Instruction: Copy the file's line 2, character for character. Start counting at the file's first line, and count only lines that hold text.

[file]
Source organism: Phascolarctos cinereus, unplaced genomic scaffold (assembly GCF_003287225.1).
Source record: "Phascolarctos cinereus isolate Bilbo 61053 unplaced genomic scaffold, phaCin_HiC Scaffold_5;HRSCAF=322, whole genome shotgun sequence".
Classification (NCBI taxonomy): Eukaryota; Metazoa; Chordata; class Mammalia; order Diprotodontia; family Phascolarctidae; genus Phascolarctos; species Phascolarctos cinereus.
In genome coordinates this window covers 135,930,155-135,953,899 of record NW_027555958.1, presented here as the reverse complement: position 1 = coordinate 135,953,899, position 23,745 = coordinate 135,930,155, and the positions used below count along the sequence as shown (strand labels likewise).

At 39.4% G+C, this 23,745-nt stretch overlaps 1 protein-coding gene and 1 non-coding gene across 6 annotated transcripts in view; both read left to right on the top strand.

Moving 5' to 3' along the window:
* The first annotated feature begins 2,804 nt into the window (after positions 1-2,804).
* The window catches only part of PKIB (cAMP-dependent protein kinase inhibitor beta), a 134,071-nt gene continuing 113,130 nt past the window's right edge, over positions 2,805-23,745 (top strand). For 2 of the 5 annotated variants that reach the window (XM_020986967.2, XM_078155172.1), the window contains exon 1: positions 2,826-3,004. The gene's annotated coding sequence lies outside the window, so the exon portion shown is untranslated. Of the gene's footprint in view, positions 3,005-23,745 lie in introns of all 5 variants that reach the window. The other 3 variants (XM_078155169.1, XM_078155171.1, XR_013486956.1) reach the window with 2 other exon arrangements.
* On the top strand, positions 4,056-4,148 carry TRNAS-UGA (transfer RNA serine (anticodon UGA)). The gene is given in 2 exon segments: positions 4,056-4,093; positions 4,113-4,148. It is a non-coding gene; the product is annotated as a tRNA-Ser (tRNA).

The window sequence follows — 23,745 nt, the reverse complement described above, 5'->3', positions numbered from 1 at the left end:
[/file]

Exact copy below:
Source record: "Phascolarctos cinereus isolate Bilbo 61053 unplaced genomic scaffold, phaCin_HiC Scaffold_5;HRSCAF=322, whole genome shotgun sequence".